• Introduce yourself to a club officer as a visitor or new member. If a "stand up and identify yourself" routine occurs at the beginning of the meeting, be sure to identify yourself as a new member or visitor. If other people also identify themselves as new, go introduce yourself to them later.
  • After you've been to two or three meetings, you will probably recognize some of the club's committees or activities. If one of them sounds interesting, introduce yourself to whoever spoke about it and offer to help.
  • Show up at club activities or work parties!
  • Comb your hair. Brush your teeth. Sit up straight. Wear matching socks. Yes, Mom.

These magic tips are not just for ham radio clubs, but also for just about any club. And just like those other clubs, ham clubs have their own personality. They vary from wildly welcoming to tightly knit, seemingly impenetrable groups. Though after you break the ice, hams seem to bond for life. And when you're a club elder, remember to extend a hand to new members the way you appreciated when you were a new face yourself!

Getting involved

Okay, you're a regular! How can you get involved? In just about every ham club, you'll find the following jobs need doing. Find out who is currently in that position and offer your help. You'll discover a new aspect of ham radio, gain a friend, and make a contribution.

  • Field days: Planners and organizers can always use a hand in getting ready for this June operating event. Offer to help with generators, tents, and food, and find out about the rest of it as you go. Helping out with field days is a great way to meet the most active members of the club.
  • Conventions or hamfests: If the club hosts a regular event, almost any kind of help is always needed. If you have any kind of organizational or management expertise, so much the better.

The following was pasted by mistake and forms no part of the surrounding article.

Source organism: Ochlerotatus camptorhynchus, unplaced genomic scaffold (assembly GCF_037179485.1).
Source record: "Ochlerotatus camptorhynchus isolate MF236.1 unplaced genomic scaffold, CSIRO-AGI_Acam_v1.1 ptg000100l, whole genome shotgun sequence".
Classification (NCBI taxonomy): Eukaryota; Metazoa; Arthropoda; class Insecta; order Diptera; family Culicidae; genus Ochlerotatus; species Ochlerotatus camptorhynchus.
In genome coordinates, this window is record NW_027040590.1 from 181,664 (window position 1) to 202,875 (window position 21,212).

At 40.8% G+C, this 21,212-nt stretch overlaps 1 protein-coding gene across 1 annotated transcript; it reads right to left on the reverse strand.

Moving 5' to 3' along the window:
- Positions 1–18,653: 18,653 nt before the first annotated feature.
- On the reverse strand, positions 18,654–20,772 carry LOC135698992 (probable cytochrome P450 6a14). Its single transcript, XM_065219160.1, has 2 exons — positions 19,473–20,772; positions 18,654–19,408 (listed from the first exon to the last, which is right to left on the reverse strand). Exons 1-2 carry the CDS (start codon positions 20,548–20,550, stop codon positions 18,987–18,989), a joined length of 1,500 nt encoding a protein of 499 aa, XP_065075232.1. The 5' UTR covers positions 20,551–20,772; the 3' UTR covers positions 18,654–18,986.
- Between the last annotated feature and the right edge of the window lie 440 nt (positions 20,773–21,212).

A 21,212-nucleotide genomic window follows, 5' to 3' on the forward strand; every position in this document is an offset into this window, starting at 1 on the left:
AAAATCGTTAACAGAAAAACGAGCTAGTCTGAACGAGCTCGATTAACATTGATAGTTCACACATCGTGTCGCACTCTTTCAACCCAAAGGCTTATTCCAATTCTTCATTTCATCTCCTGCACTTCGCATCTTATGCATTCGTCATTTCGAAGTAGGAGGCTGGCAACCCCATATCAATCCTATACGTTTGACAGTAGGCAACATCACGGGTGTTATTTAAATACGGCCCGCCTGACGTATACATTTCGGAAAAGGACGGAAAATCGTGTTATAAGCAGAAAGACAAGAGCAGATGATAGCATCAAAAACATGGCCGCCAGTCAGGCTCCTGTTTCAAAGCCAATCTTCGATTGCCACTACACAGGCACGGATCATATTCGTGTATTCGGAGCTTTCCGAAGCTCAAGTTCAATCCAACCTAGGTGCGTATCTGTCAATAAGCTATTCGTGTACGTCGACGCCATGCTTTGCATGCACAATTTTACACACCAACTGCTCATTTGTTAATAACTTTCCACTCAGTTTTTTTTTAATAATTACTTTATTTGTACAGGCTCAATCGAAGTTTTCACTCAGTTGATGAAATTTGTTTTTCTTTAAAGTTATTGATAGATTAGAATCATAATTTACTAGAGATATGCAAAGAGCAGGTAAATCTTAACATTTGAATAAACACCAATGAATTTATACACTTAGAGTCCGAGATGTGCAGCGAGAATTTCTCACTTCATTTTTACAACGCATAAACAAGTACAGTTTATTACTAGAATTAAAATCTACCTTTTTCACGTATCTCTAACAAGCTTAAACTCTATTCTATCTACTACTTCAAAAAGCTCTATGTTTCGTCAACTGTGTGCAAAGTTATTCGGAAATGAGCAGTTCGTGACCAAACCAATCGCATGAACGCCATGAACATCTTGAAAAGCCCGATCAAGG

• Awards and club insignia: Managing sales of club insignia is a great job for new members — keeping records, taking orders, and making sales at club meetings. If you have an artistic or crafts bent, don't be afraid to make suggestions.
  • Libraries and equipment: Many clubs maintain a library of reference books or have equipment that is loaned to members. All you have to do is keep track of it and make it available to other members.
  • Club stations: If your club is fortunate enough to have its own radio shack or repeater station, some maintenance work — such as working on antennas, changing batteries, tuning and testing radios, or just cleaning — always needs to be done. Buddy up with the station manager; you can become familiar with the equipment very quickly. You need not be technical, just willing.

If you can write or design Web sites, don't hesitate to volunteer your services to the club newsletter editor or Webmaster. Chances are that they have several projects backlogged and would be delighted to have your help.

Along with the ongoing club committees and business, you usually can find a number of club-sponsored activities. Some clubs are organized around one major activity while others seem to have one or two going on every month. Here are a few common club activities:

  • Public service: This activity usually entails providing local communication during a sporting or civic event, such as a parade or festival. These events are great ways for you to hone your exchanging messages and operating skills.
  • Contests and challenges: Operating events are great fun and many clubs enter on-the-air contests as a team or club. Sometimes, clubs challenge each other to see which can generate the most points. You can either get on the air yourself or join a multi-operator station.
  • Work parties: What's a club for if not to help out its own members? Raising a tower or doing antenna work with other members is a great way to meet active hams and discover this important aspect of station building.
  • Construction projects: Building your own equipment and antennas is a lot of fun, so clubs may occasionally sponsor group construction projects. Building your own equipment saves money and lets everyone work together to solve problems. If you like building things or have technical skills, here's a great way to help out.

Supporting your club by participating in activities and committees is important. For one thing, you can acknowledge the help you get from the other members. You also start to become a mentor (or Elmer) yourself to other new members. By being active within the club, you strengthen the organization, your friendships with others, and the hobby in general.